BT must make broadband work better in post-Brexit Britain


“Britain can’t afford to wait [for broadband change].”

That is the best, and perhaps the only reason, for stopping short of breaking up BT.

Sharon White, Ofcom’s chief executive, told me that she was concerned about the time it would take to accomplish such a move given the importance to the British economy of pressing ahead with improvements to broadband. There are warehouses full of contracts that would need re-writing. There is BT’s huge and deficit-ridden pension scheme. The complications posed by that should not be underestimated.

But perhaps more to the point, BT would almost certainly fight tooth and nail to prevent such a move and the drift while the two sides engaged in a bitter and complicated tussle would be hugely damaging.

So what we have is a compromise, with Openreach being given legal independence within the BT group. It will have control over its budget. But the budget will still be set by BT. It will have its own board. But its members will still be appointed by BT. Customers, Sky, Vodafone, TalkTalk, will be able to engage in confidential discussions with Openreach over investment plans among other things. Hopefully.

Ofcom will oversee all of these. But it might yet need to lay the hammer down. Perhaps that’s why Ms White was so keen to stress that the break option stays on the table. It is to be hoped that BT will take the threat seriously. Because Ms White is right, Britain cannot afford to wait. She points to the fact 70 per cent of Japan’s population can get fibre broadband to their doors. With South Korea it is 60. With Britain it is a pitiful 2 per cent.

But, says BT, our super-charged copper cables are a form of fibre broadband. Oh no they’re not says BT’s competitors, which have to use its network.

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Too much time is being wasted on this sort of debate. In a post-Brexit world, the country needs to be a broadband leader. The vote to exit the EU has damaged the economy, and badly. If the country’s connectivity is at the head of the pack it might just prevent that damage from being fatal.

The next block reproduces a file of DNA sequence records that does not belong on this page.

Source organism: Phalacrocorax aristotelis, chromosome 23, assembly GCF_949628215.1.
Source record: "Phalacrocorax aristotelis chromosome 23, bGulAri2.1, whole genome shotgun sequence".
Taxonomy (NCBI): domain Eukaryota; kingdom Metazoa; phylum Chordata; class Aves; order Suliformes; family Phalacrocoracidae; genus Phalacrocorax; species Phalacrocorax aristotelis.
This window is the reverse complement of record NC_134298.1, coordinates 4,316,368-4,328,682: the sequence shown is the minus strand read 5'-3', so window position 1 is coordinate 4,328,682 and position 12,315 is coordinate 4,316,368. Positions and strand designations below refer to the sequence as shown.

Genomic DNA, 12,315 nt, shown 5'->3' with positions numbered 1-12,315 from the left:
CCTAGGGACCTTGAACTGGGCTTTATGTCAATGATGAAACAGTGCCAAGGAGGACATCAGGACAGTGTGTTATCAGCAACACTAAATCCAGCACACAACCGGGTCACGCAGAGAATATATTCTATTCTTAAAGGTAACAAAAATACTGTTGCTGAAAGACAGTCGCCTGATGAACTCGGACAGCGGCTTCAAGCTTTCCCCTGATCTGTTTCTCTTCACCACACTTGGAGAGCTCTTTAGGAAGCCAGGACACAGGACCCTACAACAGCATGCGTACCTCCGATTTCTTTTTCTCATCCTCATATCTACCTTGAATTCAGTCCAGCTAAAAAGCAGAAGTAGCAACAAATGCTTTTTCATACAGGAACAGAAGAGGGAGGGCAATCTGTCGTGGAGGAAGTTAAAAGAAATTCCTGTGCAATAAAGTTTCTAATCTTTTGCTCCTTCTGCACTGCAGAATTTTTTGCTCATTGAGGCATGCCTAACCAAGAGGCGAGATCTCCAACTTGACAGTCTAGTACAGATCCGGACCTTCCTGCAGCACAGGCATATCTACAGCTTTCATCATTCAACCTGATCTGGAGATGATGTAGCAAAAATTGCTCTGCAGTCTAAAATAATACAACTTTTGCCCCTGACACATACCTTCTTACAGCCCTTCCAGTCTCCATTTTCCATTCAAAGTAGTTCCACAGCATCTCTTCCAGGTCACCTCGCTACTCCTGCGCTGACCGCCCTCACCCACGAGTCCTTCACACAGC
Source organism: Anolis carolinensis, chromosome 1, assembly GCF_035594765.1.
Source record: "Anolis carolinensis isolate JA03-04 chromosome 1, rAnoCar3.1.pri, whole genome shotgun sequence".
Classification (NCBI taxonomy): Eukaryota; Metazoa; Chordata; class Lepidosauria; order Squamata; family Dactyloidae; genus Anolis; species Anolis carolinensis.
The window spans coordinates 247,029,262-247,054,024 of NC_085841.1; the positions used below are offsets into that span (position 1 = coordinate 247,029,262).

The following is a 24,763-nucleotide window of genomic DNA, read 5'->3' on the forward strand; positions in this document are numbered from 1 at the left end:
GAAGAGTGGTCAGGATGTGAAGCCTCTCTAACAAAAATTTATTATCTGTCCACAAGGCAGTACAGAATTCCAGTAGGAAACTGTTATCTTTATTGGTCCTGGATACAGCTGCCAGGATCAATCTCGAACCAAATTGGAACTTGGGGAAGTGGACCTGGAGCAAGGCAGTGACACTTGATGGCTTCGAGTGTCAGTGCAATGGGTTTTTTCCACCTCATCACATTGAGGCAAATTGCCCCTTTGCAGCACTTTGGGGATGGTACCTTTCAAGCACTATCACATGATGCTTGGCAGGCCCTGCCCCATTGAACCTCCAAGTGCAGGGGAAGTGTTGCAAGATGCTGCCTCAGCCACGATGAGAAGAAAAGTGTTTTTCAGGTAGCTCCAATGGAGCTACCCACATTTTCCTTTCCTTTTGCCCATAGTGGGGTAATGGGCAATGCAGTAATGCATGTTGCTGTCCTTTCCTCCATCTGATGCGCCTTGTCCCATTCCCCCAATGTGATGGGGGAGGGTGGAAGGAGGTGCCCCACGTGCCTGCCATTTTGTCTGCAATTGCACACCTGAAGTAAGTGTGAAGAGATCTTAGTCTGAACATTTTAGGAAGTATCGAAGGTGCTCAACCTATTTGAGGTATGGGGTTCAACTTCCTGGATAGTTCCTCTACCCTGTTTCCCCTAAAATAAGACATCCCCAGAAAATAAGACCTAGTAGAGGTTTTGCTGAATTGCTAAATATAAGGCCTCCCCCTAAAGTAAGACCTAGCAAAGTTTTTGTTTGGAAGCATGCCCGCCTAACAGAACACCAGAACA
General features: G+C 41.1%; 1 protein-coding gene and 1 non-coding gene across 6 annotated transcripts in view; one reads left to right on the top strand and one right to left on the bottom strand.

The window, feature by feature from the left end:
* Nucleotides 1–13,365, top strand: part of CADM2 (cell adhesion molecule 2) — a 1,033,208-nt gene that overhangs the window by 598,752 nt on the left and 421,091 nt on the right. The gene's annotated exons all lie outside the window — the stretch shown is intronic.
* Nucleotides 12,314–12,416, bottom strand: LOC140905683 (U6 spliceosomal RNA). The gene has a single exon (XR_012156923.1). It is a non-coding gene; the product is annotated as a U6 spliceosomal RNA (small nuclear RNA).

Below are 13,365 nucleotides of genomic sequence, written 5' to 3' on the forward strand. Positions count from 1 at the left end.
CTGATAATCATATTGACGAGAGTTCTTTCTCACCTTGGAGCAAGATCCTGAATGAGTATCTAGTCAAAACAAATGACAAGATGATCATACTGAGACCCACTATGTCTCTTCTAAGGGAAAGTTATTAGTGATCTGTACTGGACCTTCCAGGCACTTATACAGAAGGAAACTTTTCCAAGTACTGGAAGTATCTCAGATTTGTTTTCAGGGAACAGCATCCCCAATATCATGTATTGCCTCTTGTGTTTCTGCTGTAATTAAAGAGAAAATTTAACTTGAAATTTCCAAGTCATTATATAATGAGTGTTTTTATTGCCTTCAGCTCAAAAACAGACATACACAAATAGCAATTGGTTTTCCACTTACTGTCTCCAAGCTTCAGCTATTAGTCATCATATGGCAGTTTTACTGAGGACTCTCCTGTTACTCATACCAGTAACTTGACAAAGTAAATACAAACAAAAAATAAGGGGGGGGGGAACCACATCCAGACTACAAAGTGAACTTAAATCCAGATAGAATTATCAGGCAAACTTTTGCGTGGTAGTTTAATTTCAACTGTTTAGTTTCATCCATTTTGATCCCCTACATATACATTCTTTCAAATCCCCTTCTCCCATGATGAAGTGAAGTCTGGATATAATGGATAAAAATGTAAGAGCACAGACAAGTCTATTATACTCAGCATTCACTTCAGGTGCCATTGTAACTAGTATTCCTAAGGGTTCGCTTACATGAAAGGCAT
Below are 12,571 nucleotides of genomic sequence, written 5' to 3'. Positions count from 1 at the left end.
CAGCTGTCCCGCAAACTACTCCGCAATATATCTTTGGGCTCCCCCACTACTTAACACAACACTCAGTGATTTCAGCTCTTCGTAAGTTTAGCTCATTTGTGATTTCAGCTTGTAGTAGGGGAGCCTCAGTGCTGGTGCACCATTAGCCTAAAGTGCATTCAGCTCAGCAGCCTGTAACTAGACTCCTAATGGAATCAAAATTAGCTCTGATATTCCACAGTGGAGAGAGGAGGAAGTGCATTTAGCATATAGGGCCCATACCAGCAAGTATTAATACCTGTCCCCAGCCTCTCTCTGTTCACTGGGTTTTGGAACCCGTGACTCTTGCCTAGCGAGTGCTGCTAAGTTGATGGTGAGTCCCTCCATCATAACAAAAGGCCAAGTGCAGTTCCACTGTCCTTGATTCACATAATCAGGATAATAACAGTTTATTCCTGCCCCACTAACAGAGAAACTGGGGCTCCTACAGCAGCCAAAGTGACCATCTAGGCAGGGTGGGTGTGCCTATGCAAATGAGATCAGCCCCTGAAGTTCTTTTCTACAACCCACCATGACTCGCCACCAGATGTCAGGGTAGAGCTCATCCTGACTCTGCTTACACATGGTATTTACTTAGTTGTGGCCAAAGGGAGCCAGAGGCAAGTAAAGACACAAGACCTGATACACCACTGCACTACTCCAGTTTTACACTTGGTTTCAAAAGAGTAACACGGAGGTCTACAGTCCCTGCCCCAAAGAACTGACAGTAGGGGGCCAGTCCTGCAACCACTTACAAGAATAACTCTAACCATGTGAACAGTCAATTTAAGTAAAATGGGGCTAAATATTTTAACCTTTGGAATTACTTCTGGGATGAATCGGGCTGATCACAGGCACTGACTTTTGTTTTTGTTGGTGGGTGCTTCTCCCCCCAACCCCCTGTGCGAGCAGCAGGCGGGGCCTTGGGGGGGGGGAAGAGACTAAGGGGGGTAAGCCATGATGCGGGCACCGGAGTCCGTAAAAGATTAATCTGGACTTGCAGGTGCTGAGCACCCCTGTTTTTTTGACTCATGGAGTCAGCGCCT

What we have with Ofcom’s proposals is a compromise. Compromises are, by their nature, messy. But judging from the reactions I’ve seen so far – nobody’s exactly happy but they’re all prepared to live with what’s on the table – Ms White and Ofcom have got it right.

The onus now is very much on BT to make the new arrangements work. Chief executive Gavin Patterson complains that there are still “issues” to be worked out, such as the costs associated with legally incorporating Openreach within the BT group. He needs to find answers. BT needs to show that it can be a co-operative partner. Mr Patterson is probably correct when he points out that no one else is investing at the sort of level BT is in Openreach in post-referendum Britain. But it is still fair to ask whether that investment is sufficient, particularly given the under-investment in previous years.

The BT boss says Openreach is getting better, and can produce figures there too. But again, is it improving quickly enough?

The reason MPs on the Culture, Media & Sport Select Committee issued such a scathing report on its progress last week is in part because their postbags are bulging with complaints. Not all of them can be traced back to BT, a point well made by Mr Patterson. BT’s rivals such as Sky, Vodafone and TalkTalk are no angels any more than BT is a devil. But it could still do better. It has to do better. And it’s a little worrying that Mr Patterson continually talks about the challenges of meeting customers expectations. The answer there is simple. Work harder, work smarter, deal with them and the complaints about BT will die away.

In the meantime Ofcom will have to wield a big stick and be prepared to bring it down hard.

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